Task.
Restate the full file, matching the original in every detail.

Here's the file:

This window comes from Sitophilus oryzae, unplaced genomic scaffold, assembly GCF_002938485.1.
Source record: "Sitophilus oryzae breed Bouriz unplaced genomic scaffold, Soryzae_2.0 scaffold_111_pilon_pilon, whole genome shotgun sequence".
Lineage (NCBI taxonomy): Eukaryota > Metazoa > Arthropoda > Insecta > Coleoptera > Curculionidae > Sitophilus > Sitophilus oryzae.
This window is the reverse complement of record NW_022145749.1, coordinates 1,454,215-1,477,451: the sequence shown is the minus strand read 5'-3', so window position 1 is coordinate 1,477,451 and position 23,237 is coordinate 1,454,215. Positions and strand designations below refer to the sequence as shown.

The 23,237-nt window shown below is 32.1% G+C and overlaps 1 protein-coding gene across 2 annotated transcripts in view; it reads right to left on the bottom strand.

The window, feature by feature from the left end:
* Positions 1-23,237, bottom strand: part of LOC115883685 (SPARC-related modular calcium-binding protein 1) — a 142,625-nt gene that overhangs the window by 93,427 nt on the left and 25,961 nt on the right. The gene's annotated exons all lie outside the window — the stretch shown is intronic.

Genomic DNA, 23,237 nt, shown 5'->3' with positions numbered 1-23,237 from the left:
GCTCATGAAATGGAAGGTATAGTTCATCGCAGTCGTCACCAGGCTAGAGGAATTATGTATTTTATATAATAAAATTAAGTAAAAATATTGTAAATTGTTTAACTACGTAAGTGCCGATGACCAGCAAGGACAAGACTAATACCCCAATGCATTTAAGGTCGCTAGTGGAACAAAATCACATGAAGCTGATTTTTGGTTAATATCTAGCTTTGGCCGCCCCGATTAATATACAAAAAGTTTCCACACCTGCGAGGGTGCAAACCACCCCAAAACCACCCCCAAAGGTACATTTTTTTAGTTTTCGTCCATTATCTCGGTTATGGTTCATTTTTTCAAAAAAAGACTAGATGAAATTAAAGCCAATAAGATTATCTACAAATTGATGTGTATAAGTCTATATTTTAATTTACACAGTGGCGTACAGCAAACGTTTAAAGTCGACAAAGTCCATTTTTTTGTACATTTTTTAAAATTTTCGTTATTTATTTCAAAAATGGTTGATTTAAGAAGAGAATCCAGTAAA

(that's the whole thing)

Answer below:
This window comes from Sitophilus oryzae, unplaced genomic scaffold, assembly GCF_002938485.1.
Source record: "Sitophilus oryzae breed Bouriz unplaced genomic scaffold, Soryzae_2.0 scaffold_111_pilon_pilon, whole genome shotgun sequence".
Lineage (NCBI taxonomy): Eukaryota > Metazoa > Arthropoda > Insecta > Coleoptera > Curculionidae > Sitophilus > Sitophilus oryzae.
This window is the reverse complement of record NW_022145749.1, coordinates 1,454,215-1,477,451: the sequence shown is the minus strand read 5'-3', so window position 1 is coordinate 1,477,451 and position 23,237 is coordinate 1,454,215. Positions and strand designations below refer to the sequence as shown.

The 23,237-nt window shown below is 32.1% G+C and overlaps 1 protein-coding gene across 2 annotated transcripts in view; it reads right to left on the bottom strand.

The window, feature by feature from the left end:
* Positions 1-23,237, bottom strand: part of LOC115883685 (SPARC-related modular calcium-binding protein 1) — a 142,625-nt gene that overhangs the window by 93,427 nt on the left and 25,961 nt on the right. The gene's annotated exons all lie outside the window — the stretch shown is intronic.

Genomic DNA, 23,237 nt, shown 5'->3' with positions numbered 1-23,237 from the left:
GCTCATGAAATGGAAGGTATAGTTCATCGCAGTCGTCACCAGGCTAGAGGAATTATGTATTTTATATAATAAAATTAAGTAAAAATATTGTAAATTGTTTAACTACGTAAGTGCCGATGACCAGCAAGGACAAGACTAATACCCCAATGCATTTAAGGTCGCTAGTGGAACAAAATCACATGAAGCTGATTTTTGGTTAATATCTAGCTTTGGCCGCCCCGATTAATATACAAAAAGTTTCCACACCTGCGAGGGTGCAAACCACCCCAAAACCACCCCCAAAGGTACATTTTTTTAGTTTTCGTCCATTATCTCGGTTATGGTTCATTTTTTCAAAAAAAGACTAGATGAAATTAAAGCCAATAAGATTATCTACAAATTGATGTGTATAAGTCTATATTTTAATTTACACAGTGGCGTACAGCAAACGTTTAAAGTCGACAAAGTCCATTTTTTTGTACATTTTTTAAAATTTTCGTTATTTATTTCAAAAATGGTTGATTTAAGAAGAGAATCCAGTAAA